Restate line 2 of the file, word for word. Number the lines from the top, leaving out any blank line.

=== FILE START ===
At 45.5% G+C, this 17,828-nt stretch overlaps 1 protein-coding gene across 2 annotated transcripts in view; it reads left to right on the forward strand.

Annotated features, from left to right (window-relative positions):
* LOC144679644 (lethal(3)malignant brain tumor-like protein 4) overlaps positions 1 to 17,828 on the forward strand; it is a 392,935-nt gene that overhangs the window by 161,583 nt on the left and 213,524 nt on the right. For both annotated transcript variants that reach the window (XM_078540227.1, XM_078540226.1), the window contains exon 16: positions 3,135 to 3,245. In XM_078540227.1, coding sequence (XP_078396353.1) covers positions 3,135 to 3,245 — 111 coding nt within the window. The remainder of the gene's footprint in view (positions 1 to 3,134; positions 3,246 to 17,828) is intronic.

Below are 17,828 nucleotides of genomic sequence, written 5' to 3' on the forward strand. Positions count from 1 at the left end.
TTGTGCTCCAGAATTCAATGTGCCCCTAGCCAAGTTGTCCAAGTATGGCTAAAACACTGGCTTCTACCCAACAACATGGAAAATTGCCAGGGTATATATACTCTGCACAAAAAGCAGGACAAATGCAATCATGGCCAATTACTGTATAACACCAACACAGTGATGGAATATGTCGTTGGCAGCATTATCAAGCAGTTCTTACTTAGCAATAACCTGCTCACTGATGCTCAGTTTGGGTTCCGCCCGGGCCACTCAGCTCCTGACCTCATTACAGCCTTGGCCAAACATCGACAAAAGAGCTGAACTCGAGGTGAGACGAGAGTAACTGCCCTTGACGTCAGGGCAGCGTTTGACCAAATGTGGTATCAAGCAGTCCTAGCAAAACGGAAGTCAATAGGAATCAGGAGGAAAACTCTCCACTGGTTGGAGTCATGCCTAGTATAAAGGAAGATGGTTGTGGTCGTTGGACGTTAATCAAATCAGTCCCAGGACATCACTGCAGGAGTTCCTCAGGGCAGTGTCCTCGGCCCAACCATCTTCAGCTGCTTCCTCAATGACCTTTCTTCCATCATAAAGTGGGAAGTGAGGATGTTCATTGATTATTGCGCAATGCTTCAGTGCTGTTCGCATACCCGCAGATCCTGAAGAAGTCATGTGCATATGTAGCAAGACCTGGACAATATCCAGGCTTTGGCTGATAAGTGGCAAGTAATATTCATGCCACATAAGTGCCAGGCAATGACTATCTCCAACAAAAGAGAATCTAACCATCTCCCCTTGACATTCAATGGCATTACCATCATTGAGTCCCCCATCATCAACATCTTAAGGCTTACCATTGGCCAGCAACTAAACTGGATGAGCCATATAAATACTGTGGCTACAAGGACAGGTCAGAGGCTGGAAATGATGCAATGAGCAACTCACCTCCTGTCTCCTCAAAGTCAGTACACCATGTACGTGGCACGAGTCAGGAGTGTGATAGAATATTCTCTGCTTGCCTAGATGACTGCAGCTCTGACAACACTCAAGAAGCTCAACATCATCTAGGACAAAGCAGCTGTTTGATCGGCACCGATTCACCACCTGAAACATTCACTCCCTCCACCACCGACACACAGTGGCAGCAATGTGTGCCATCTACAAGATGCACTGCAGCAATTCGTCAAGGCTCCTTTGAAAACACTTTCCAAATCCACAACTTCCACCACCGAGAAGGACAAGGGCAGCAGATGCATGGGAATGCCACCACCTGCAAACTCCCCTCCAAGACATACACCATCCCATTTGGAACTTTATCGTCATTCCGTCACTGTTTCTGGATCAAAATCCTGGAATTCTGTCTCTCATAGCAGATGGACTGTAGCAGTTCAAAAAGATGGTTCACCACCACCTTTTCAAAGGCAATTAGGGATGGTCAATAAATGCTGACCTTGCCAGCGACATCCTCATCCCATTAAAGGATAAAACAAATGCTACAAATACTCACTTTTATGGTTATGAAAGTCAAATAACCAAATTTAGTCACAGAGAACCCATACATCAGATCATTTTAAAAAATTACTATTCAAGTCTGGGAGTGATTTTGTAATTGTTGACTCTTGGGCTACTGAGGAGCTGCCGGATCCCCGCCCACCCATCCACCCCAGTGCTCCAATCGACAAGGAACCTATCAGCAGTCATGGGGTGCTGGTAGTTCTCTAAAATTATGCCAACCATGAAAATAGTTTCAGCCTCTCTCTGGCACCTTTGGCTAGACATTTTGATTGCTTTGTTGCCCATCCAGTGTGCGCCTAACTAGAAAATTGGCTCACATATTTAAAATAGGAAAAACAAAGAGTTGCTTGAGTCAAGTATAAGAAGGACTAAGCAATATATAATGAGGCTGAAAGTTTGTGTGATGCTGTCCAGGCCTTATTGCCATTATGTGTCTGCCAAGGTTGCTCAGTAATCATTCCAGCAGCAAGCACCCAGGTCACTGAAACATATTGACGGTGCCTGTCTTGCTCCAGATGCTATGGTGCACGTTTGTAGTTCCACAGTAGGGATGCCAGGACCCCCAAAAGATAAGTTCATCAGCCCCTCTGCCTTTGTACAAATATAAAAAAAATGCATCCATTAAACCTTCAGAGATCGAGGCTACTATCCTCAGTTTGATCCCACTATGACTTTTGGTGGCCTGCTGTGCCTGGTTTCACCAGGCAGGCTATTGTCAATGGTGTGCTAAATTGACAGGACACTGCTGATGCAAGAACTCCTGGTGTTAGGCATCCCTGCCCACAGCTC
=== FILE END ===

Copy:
Annotated features, from left to right (window-relative positions):